The third section, the Moody Bitches Survival Guide, is an instruction manual for well-being at any age. We begin with a comprehensive introduction to inflammation, the basis of nearly every medical disease, including depression. Stress and inflammation are inextricably linked, and the key to combating both lies in a system you've probably never heard of, the endocannabinoid system. When stress nearly knocks you overboard, your internal cannabinoid system helps to right the ship. Even if you've never smoked a joint, your brain and body use cannabislike molecules to make you resilient to stress, similar to the way your endorphin system provides you with natural pain relief. These cannabinoids tamp down inflammation and reactivity in the body, maintaining metabolism, immune functioning, learning, and growing. The endocannabinoid system is mentioned throughout Moody Bitches, because it is involved in nearly everything we do, like eating, sleeping, exercising, having sex, giving birth, and nursing.

The practices detailed in the survival guide are critical tools for establishing and preserving mental and physical health; they are designed to reduce stress and inflammation and augment the body's own spectacular capacity for producing pleasure. You'll learn about natural nutrition, so you can stop dieting and start eating for health, and normal sleep, so you can prioritize the hours your body needs. In fact, better sleep, nutrition, and regular cardio in the sunshine may just replace your SSRI. The survival guide also includes practical advice on sex that actually works and addresses the main obstacles women face in reaching orgasm. Getting into and enjoying your body, whether through sex, exercise, or that dreaded word mindfulness, will help you achieve the balance and harmony we're all clamoring for. Moody Bitches is a rallying cry for a new way of living. Our lives are out of sync with nature. I fear that the further away we get from what's natural for us, the sicker we're going to get. Our disconnection is our pathology. We need to get back in tune with our bodies and with the natural world around us. In our digital distraction we've lost a basic truth: fresh air, sunlight, and movement make us feel better. Daily cycles of light and dark will do more for our sleep than any pill, being sedentary is our biggest health hazard, and we miss a lot when our relationships become virtual.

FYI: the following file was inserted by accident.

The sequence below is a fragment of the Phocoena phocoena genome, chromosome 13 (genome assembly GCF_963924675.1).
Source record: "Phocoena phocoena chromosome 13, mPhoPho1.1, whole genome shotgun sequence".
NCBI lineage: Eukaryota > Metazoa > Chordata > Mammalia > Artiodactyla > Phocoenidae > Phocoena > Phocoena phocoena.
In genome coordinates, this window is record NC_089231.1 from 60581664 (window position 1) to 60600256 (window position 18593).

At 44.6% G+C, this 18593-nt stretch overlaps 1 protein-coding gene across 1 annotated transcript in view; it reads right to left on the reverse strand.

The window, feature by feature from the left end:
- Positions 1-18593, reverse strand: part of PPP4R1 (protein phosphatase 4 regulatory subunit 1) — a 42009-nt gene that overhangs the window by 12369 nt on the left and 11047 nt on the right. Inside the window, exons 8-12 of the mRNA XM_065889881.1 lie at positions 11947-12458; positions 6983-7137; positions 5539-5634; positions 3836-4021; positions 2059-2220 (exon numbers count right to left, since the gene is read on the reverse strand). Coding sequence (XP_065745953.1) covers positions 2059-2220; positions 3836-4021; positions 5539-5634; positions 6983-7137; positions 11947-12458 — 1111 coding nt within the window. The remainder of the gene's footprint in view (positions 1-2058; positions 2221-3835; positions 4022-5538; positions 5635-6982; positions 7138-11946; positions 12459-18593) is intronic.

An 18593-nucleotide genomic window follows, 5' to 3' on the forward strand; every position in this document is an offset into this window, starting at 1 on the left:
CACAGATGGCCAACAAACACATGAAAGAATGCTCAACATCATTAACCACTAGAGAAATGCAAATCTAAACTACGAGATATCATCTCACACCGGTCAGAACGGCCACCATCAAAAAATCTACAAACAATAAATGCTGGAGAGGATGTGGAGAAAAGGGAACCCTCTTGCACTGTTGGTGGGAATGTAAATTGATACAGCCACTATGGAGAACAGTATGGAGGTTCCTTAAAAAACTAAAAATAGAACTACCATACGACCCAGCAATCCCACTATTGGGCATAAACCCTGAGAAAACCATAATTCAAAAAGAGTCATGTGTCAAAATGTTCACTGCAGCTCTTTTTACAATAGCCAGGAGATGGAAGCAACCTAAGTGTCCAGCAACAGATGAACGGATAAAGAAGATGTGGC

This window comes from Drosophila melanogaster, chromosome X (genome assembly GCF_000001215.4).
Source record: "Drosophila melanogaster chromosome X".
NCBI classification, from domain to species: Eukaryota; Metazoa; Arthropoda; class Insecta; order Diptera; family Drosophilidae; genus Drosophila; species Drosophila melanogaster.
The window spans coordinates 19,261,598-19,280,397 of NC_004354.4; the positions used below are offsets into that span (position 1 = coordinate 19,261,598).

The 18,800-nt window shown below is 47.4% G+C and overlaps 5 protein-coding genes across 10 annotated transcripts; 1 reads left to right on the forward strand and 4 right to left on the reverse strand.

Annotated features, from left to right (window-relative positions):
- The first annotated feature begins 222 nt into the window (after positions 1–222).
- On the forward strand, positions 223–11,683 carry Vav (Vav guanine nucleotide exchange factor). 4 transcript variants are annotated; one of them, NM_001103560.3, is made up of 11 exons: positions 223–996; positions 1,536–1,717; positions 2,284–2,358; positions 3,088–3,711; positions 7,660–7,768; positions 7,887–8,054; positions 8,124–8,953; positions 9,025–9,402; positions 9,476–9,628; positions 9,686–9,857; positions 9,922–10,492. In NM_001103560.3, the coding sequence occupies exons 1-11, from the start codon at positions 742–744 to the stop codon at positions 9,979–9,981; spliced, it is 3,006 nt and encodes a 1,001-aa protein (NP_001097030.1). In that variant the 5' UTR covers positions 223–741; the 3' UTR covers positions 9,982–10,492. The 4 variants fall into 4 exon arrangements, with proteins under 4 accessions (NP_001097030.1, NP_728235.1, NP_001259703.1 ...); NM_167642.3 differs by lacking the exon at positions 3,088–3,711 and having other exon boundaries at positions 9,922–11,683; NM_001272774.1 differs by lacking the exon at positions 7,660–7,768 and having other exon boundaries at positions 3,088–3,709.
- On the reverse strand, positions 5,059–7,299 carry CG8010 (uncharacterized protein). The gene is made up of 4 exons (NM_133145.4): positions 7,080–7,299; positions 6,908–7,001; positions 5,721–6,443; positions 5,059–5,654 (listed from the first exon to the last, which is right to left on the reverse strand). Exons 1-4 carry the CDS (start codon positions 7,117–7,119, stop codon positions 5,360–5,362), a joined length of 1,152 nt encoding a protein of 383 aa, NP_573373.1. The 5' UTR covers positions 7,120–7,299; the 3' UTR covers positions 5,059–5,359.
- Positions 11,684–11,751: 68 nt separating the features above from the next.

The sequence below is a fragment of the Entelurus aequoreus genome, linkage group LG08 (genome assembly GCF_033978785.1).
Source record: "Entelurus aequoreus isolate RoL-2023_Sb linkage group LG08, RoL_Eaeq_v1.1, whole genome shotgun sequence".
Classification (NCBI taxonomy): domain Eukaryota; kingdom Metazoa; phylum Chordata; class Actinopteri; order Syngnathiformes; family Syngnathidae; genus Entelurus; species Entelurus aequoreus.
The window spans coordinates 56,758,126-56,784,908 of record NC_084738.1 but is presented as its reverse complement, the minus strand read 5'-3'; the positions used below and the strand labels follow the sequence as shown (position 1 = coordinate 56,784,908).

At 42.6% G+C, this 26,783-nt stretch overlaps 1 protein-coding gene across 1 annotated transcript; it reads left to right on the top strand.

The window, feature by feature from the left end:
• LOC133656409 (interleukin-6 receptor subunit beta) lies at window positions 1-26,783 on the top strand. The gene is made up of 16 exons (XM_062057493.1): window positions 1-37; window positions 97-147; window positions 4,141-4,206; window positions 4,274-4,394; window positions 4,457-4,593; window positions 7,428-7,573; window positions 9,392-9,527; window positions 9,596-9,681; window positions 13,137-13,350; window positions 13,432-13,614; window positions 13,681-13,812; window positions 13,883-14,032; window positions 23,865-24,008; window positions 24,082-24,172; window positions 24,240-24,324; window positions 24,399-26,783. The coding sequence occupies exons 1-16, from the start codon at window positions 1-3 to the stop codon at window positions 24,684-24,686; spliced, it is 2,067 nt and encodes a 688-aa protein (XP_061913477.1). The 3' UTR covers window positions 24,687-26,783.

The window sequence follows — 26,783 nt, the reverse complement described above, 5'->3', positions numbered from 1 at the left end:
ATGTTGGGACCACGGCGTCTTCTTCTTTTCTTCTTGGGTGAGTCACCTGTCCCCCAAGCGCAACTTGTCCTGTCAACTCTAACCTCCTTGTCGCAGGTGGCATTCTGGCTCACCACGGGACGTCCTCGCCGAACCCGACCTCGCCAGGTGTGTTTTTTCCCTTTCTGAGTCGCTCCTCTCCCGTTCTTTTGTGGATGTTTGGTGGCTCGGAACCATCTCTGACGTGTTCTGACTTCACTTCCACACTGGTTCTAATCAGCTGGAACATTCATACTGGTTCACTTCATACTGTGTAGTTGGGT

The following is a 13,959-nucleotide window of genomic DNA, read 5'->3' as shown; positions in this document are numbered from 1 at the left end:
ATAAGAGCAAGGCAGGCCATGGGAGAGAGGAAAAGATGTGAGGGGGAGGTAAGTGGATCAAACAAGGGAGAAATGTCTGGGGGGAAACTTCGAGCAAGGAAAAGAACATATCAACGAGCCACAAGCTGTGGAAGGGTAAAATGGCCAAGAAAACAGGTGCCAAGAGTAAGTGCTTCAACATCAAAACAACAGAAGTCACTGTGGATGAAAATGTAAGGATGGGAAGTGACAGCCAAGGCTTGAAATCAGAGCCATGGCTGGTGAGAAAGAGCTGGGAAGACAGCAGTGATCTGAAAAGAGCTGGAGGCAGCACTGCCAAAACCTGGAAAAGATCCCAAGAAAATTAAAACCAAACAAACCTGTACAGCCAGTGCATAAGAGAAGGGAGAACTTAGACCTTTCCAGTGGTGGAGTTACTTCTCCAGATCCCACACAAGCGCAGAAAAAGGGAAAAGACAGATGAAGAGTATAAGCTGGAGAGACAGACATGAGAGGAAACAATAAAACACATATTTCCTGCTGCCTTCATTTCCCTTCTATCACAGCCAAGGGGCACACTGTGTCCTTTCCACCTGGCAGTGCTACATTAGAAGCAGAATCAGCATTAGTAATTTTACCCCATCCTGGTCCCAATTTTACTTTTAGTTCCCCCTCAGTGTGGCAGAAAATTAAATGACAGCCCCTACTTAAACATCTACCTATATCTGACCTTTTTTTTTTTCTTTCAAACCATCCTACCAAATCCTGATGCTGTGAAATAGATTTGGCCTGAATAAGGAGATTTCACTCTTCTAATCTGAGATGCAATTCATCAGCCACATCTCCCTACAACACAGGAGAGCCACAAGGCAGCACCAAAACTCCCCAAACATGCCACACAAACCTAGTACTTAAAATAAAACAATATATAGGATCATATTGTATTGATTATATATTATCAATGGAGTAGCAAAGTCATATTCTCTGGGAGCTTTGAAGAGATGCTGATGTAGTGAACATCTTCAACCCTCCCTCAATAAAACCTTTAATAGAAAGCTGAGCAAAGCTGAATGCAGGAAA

Moody Bitches is grounded in research and informed by my experiences in working with my patients. Health begins with understanding, and my aim is to demystify women's inner lives to enable change. I'm speaking as a psychiatrist, a wife, and a working mother of two children; the prescriptions I share here are what have worked for me, and for my patients.

Our bodies are wiser than we ever imagined, and so much of what plagues them is interrelated. Overmedication has robbed us of our sense of control, and modern life has separated us from the restorative rhythms of nature. It is understandable to respond to the man-made madness of this world with tears and frustration; those feelings of distress are a pathway toward health and wholeness. We need to tune in to our discomfort, not turn it down. Being sensitive, being irritated, and being vocal about our needs and frustrations will improve our lives.

Once we begin to listen to our bodies and align with our moodiness, we can take action. That action might be to try a natural remedy when you had relied on a prescription. It might be to reappraise all that you ask of yourself in your many roles as a woman. The answer for each of us will be unique. But all of us need to stop and listen when we get bitchy. Embracing our moods will, in the end, make us happier.

We need to begin anew, to realign with our bodies and learn how to treat them right. It's time to embody the wisdom inherent in nature, and in our natural animal selves. Moody Bitches will show you the way, giving you the tools you need to take care of yourself.